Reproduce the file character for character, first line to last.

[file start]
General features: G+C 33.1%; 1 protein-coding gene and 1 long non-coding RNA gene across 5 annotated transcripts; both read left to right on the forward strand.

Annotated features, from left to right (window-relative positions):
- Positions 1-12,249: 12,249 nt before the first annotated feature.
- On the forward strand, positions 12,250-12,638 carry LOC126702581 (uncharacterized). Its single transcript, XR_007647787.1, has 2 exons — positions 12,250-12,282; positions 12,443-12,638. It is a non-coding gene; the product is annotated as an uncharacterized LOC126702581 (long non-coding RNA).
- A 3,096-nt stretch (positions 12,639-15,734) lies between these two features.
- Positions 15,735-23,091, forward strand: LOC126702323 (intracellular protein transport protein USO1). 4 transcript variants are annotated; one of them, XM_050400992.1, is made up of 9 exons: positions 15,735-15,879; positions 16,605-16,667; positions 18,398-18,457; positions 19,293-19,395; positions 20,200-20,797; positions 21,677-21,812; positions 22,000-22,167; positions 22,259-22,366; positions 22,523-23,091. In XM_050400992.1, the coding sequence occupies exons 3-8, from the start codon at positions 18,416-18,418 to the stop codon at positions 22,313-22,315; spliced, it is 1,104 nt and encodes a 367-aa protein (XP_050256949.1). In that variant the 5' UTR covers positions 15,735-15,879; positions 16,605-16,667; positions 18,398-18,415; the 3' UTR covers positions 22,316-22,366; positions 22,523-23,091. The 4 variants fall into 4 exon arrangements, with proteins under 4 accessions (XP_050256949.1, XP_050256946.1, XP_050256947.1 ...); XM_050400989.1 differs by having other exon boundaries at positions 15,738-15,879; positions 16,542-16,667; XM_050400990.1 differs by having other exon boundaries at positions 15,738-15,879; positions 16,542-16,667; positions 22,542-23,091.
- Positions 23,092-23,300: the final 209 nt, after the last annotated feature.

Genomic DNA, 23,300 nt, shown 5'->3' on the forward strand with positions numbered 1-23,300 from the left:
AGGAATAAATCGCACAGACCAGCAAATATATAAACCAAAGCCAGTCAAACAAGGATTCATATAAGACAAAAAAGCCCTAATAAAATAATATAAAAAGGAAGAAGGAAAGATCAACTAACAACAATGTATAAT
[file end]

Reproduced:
General features: G+C 33.1%; 1 protein-coding gene and 1 long non-coding RNA gene across 5 annotated transcripts; both read left to right on the forward strand.

Annotated features, from left to right (window-relative positions):
- Positions 1-12,249: 12,249 nt before the first annotated feature.
- On the forward strand, positions 12,250-12,638 carry LOC126702581 (uncharacterized). Its single transcript, XR_007647787.1, has 2 exons — positions 12,250-12,282; positions 12,443-12,638. It is a non-coding gene; the product is annotated as an uncharacterized LOC126702581 (long non-coding RNA).
- A 3,096-nt stretch (positions 12,639-15,734) lies between these two features.
- Positions 15,735-23,091, forward strand: LOC126702323 (intracellular protein transport protein USO1). 4 transcript variants are annotated; one of them, XM_050400992.1, is made up of 9 exons: positions 15,735-15,879; positions 16,605-16,667; positions 18,398-18,457; positions 19,293-19,395; positions 20,200-20,797; positions 21,677-21,812; positions 22,000-22,167; positions 22,259-22,366; positions 22,523-23,091. In XM_050400992.1, the coding sequence occupies exons 3-8, from the start codon at positions 18,416-18,418 to the stop codon at positions 22,313-22,315; spliced, it is 1,104 nt and encodes a 367-aa protein (XP_050256949.1). In that variant the 5' UTR covers positions 15,735-15,879; positions 16,605-16,667; positions 18,398-18,415; the 3' UTR covers positions 22,316-22,366; positions 22,523-23,091. The 4 variants fall into 4 exon arrangements, with proteins under 4 accessions (XP_050256949.1, XP_050256946.1, XP_050256947.1 ...); XM_050400989.1 differs by having other exon boundaries at positions 15,738-15,879; positions 16,542-16,667; XM_050400990.1 differs by having other exon boundaries at positions 15,738-15,879; positions 16,542-16,667; positions 22,542-23,091.
- Positions 23,092-23,300: the final 209 nt, after the last annotated feature.

Genomic DNA, 23,300 nt, shown 5'->3' on the forward strand with positions numbered 1-23,300 from the left:
AGGAATAAATCGCACAGACCAGCAAATATATAAACCAAAGCCAGTCAAACAAGGATTCATATAAGACAAAAAAGCCCTAATAAAATAATATAAAAAGGAAGAAGGAAAGATCAACTAACAACAATGTATAAT